There is a campaign running in the United Kingdom that is to bring a better understanding of Alzheimer’s to the general public. The video is only 90 seconds long – one and a half minutes – and shows the tenor of research into the disease.
I want to state in clear contradiction to what is spoken of in this video that Alzheimer’s is not a disease like any other. The promulgation of such illusions as these is part and parcel of the problem ordinary people face: if a person with Alzheimer’s is to be helped, they need the respect that the truth brings. And health professionals stating that it is a disease is only going to undermine this.
If you do not wish to read any more, because it offends you, do at least scroll down and read the last paragraph. Don’t say that I didn’t warn you.
The problem is that in our day and age, the truth is usually bitter. It was on account of speaking the truth as I saw it that a friend on Facebook unfriended and blocked me. Nice friend, eh? You see, she is a counsellor in Switzerland who (amongst other things) tries to help a people who suffer the effects of a dear one who has succumbed to a degenerative disease. The manner in which this counsellor helps these people is the standard model for today, and it takes the same line as the video: they tell the person what they want to hear. The counselled wants the consolation that it is a disease, something that attacks a person from outside. Most importantly, it is nobody’s fault.
Well, that’s modern life all over, isn’t it? And that is the challenge. Because if you are going to deal with Alzheimer’s and have any real effect, it means you are going to have to look under some stones where some rather slimy creatures live. Of course, if a person – like my former friend – doesn’t want to do this because she might upset someone, and thereby lose her income, this kind of thinking is going to come as a threat.
Imagining threats is actually what Alzheimer’s is all about: treating it as a disease is to push the problem away. Alzheimer’s, or any of the plethora of degenerative diseases that can be ‘diagnosed’, only obscures the fact of their all having a common ‘process’ underlying them. I have described this and its provenance in half a dozen other posts (I will link to some of them, below).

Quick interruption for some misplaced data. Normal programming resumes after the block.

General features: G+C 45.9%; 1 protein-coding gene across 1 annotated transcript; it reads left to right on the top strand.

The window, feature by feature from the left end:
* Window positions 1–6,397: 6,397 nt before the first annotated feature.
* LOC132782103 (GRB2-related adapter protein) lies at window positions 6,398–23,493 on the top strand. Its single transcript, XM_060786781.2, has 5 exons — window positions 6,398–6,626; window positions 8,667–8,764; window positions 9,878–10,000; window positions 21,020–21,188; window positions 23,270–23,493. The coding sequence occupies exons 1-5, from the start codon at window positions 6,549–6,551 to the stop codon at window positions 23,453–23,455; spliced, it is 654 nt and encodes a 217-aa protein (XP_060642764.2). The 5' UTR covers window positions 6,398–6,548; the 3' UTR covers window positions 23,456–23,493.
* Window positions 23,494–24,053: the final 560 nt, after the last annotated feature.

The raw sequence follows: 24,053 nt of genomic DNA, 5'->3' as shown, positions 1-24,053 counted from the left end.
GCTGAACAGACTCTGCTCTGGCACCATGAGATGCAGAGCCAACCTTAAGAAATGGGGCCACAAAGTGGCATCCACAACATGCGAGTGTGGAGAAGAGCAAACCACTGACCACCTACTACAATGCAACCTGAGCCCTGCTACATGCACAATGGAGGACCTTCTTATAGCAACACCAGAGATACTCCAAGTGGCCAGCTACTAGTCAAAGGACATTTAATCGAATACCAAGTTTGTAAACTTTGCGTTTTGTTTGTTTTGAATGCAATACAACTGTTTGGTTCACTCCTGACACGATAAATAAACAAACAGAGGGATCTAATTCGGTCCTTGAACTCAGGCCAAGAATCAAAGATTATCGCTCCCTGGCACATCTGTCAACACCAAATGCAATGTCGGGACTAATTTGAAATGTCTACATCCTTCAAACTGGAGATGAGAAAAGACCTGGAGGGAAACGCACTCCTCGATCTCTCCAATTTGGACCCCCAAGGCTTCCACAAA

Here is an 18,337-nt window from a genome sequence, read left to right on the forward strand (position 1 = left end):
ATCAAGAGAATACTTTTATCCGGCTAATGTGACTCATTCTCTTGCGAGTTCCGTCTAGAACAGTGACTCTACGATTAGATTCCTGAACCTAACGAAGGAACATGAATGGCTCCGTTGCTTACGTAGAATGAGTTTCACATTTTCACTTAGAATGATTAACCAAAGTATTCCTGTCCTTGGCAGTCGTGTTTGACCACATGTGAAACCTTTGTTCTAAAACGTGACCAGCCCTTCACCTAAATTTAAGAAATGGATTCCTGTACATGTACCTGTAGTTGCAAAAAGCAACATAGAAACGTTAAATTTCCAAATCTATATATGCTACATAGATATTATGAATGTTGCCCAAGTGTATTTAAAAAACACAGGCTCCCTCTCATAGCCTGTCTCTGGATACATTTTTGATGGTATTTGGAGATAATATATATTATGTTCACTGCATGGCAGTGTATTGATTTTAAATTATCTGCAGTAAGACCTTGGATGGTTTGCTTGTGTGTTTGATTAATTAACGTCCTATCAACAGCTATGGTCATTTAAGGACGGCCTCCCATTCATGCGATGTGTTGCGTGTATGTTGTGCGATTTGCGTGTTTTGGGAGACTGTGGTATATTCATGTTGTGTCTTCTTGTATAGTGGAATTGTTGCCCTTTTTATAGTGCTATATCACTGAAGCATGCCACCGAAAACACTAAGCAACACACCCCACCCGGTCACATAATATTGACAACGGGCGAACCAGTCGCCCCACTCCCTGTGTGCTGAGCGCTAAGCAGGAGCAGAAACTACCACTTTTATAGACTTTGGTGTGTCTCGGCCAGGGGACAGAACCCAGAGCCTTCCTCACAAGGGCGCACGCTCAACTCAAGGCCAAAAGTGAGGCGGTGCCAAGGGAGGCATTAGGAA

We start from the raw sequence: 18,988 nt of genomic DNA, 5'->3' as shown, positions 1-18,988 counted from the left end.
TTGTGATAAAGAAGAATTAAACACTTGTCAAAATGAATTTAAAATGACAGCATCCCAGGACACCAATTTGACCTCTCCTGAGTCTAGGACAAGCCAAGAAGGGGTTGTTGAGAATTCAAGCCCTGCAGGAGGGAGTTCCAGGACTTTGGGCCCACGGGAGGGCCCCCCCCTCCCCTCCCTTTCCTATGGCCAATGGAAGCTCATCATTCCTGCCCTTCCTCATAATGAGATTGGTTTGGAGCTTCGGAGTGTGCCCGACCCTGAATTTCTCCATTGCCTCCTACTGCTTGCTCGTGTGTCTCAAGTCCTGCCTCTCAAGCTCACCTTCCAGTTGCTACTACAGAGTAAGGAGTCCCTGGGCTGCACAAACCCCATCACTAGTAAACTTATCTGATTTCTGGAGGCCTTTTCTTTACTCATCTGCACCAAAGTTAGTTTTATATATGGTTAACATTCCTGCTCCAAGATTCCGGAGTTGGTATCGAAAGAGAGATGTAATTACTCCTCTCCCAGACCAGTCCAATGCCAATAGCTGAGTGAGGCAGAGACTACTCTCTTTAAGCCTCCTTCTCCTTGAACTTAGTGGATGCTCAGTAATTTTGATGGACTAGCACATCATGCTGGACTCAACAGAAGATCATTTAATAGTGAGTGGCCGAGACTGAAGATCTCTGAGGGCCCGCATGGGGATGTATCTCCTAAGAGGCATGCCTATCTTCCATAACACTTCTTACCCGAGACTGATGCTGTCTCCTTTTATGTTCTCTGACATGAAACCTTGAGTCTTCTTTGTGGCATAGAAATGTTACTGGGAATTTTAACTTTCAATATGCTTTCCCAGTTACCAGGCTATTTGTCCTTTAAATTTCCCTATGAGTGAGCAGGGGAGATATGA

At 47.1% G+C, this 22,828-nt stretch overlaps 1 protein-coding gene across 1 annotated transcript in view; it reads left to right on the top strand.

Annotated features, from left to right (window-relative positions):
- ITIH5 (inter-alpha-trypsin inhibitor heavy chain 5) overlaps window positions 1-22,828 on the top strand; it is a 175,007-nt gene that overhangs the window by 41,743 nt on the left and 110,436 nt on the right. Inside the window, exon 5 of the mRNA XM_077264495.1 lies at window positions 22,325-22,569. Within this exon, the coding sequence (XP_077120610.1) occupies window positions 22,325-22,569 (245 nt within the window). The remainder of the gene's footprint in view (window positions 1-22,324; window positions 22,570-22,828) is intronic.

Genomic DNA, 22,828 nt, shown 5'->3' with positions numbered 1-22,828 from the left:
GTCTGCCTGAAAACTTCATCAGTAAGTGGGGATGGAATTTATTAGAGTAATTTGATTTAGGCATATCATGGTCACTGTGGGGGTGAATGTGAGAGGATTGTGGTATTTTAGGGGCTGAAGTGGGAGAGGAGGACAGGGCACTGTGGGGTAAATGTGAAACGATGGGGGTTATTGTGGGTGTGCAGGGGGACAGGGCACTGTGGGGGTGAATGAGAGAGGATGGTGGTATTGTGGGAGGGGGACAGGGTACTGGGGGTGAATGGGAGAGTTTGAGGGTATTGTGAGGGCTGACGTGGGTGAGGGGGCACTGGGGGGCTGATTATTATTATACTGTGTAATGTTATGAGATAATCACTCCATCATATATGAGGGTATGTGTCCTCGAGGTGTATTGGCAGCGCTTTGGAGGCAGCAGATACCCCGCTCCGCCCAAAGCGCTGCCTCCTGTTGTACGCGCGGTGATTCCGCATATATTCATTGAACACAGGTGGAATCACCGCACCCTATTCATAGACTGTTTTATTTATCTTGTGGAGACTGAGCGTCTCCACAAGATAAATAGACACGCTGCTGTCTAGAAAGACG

But then, modern scientists push their understanding of thinking away, by imagining it to be the result of ‘electrical’ stimuli developed by the neurons of the brain. Sadly, this leaves them at the mercy of such conditions of Alzheimer’s, because they haven’t a clue how it comes about – for the simple reason that they have not thought things through to the bitter and hard-to-digest end. As mentioned, the easiest thing to say is that it is a disease, which means everybody’s happy and the drugs companies can peddle more of their tranquilizers to the psychiatrists who are as baffled by the problem as the scientists in the drugs companies.
In such situations, the hardest thing to accept is the truth. In a society dedicated to the easy option, that should come as no surprise. The only problem is that it leaves the entire society – scientists, psychiatrists, train drivers and housewives – at the mercy of these diseases. After all, if you only know the illusions that have been peddled, it leaves you with no defence against the reality.
Which is something of a problem with a condition as insidious and as expensive to treat as Alzheimer’s. I say ‘expensive to treat’ because it involves lots of people – and when things are cheaper, it means people are paid less. To overcome the problem in the UK, the family is called in to deal with the early stages.
But then, the family were there with their loved one in the early stages of its development. The problem was (and remains) that none of them could see it. The doctor could only see the problem when the condition was advanced enough to display the symptoms. The doctor, scientist and psychiatrist can only deal with the problem when it is actually too late.